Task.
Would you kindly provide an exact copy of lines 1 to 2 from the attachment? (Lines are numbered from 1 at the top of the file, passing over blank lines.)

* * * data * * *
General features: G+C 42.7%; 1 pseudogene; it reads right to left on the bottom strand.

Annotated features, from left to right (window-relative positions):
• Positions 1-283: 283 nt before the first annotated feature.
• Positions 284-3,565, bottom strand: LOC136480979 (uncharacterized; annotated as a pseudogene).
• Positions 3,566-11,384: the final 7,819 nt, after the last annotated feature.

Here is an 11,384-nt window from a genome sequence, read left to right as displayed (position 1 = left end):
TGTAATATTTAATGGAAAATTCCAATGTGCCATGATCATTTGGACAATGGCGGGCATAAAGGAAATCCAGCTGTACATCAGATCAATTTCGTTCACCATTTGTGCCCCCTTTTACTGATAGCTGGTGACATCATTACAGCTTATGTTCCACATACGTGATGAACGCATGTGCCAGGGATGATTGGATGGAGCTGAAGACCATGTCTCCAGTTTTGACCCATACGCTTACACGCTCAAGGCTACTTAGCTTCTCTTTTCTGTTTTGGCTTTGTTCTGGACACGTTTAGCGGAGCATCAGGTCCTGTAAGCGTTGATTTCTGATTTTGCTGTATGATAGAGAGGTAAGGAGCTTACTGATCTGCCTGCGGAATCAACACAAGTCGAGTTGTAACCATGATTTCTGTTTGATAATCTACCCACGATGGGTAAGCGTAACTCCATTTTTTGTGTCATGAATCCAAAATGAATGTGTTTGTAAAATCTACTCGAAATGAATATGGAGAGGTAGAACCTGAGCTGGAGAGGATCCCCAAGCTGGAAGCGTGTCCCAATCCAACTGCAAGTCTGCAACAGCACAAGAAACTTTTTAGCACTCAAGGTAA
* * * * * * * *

General features: G+C 42.7%; 1 pseudogene; it reads right to left on the bottom strand.

Annotated features, from left to right (window-relative positions):